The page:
Anybody know why St. Valentine was imprisoned and martyred? His real name was Valentinus and he was a Roman priest who was executed for marrying people. Which is to say presiding over weddings – he was not known to be a polygamist. He was beaten, stoned, and beheaded.
There’s a part of me that wants to make a cheap joke about how this was only fair, inflicting as he did marriage upon unsuspecting Romans. I will refrain from making joke, however.
The skull of St. Valentine, which is crowned with flowers, adorns the Basilica of Santa Maria in Rome.
So the modern day holiday – the celebration of romantic love – was born in blood. If you look with enough care, you will nearly always find our occasions, our feast days, our annual observances all had a bloody beginning.
I’m not getting all Wikipedia on you to create the false impression of myself as being especially learned or smartypants. I am not.
I’m just reminding us all that things are not always as we take them to be – oftentimes the unexamined surface of the thing bears little resemblance to the origins of the thing.
St. Valentine, for instance, whom we today commemorate with cellophaned chocolates and overpriced roses, has come to be a figurehead for the superficial-expression-of-love-industry, when he was actually a thousand-year-old religious fanatic who pissed off the prevailing power structure and got his head handed to him for his trouble.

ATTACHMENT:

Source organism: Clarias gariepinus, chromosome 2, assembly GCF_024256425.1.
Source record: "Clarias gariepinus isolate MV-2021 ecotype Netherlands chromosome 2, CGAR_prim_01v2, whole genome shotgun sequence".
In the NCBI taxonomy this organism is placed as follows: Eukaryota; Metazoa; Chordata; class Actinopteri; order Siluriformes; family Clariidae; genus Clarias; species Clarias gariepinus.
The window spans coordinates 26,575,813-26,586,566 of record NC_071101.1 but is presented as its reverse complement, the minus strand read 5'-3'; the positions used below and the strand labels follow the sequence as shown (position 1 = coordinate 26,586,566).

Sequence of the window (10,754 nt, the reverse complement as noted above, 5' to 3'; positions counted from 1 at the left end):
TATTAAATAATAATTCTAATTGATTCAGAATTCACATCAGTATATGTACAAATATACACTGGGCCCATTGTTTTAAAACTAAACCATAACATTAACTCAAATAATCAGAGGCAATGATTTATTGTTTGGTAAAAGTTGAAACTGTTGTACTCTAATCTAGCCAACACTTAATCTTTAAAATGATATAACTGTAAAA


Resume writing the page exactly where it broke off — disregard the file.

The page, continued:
Which serves as a preface when I tell you that I proposed to my wife Hallie on Valentine’s Day, 1997.
I did not do so because the date was fitting, or because I was swept up in some crescendo of emotion arising from the bewitching elixir of the day and the elevated pheromones it carries with it.
Quite the contrary – I chose Valentine’s Day to ask my then-girlfriend-now-wife to marry me precisely because Valentine’s Day is exactly the WRONG day to do so. In fact, I’d say it’s the last day on the calendar you should propose to somebody, the VERY LAST DAY – even during a leap year.